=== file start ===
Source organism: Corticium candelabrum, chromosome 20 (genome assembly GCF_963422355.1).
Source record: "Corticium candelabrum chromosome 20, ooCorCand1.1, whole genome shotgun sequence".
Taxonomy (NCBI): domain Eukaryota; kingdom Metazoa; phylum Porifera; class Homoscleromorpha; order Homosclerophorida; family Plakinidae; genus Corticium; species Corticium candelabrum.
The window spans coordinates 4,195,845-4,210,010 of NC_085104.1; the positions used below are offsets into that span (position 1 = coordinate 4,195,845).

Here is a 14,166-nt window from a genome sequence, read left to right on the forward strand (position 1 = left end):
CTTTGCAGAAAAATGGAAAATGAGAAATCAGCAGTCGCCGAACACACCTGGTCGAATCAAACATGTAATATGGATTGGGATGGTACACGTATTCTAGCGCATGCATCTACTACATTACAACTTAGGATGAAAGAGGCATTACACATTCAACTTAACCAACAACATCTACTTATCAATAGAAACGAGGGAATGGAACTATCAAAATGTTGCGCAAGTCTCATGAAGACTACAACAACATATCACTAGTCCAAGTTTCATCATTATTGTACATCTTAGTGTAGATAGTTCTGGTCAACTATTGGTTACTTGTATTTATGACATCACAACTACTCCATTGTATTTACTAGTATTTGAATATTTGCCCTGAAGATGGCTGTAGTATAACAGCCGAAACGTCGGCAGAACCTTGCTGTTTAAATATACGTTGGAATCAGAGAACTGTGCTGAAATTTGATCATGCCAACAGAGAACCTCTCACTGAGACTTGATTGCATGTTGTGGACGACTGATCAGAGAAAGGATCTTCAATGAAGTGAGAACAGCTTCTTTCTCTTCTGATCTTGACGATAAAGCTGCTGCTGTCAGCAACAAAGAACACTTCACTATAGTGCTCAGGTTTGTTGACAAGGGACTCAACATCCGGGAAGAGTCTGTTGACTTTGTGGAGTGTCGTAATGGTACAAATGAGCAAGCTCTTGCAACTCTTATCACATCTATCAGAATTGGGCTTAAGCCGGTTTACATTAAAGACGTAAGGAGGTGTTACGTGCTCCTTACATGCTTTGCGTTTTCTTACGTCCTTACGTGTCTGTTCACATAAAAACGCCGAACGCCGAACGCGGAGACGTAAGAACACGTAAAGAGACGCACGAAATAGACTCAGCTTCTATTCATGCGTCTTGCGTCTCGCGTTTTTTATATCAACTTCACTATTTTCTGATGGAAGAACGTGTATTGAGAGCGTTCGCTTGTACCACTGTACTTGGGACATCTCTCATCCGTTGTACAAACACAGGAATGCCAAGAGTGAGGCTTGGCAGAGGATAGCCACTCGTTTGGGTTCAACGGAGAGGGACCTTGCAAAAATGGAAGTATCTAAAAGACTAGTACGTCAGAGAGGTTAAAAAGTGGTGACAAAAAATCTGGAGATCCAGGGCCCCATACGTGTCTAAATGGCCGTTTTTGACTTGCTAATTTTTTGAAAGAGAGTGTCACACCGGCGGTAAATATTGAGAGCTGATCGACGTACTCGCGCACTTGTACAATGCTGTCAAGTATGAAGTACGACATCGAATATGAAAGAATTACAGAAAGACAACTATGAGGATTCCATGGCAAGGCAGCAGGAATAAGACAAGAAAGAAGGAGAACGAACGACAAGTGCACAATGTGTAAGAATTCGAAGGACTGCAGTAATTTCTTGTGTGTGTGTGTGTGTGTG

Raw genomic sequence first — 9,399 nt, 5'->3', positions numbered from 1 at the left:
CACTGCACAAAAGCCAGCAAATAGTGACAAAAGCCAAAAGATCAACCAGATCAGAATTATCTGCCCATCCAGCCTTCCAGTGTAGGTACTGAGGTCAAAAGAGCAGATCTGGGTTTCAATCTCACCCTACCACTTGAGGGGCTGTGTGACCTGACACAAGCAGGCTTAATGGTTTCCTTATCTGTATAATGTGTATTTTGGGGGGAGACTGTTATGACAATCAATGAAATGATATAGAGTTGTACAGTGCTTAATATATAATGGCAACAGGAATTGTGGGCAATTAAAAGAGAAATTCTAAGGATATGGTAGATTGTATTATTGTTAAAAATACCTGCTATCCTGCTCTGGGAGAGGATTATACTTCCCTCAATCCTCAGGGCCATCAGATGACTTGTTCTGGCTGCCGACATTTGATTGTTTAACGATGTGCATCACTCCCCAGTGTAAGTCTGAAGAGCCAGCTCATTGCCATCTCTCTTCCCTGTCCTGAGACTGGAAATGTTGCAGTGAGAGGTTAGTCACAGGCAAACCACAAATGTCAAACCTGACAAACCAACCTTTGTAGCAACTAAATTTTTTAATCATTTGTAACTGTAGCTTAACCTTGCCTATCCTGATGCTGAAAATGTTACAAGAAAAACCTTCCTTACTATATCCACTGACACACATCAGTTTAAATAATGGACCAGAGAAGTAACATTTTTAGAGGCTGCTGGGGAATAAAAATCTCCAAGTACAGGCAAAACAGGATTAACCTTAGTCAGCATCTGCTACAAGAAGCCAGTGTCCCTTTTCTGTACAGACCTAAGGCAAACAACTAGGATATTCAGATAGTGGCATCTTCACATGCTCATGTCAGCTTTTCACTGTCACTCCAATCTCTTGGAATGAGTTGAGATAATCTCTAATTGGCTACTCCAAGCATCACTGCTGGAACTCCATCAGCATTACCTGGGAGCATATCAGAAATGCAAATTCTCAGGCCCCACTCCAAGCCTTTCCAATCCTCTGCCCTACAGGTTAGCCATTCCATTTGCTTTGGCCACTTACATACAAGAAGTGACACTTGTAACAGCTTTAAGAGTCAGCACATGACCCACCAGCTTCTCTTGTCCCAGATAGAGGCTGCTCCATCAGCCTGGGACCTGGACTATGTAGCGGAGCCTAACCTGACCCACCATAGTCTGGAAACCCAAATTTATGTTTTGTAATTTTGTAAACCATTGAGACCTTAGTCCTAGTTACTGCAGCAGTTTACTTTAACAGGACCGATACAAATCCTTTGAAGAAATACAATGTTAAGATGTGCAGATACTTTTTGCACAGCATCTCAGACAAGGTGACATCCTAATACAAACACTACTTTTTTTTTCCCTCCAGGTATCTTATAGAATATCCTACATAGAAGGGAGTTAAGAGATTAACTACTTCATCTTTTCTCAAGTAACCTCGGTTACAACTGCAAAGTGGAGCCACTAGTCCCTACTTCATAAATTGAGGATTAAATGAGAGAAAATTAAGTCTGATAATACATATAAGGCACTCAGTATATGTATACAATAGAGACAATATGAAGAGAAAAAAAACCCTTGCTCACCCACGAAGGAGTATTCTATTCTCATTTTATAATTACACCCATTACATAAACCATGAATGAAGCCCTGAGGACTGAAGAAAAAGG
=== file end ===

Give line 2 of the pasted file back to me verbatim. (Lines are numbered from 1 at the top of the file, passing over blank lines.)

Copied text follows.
Source record: "Corticium candelabrum chromosome 20, ooCorCand1.1, whole genome shotgun sequence".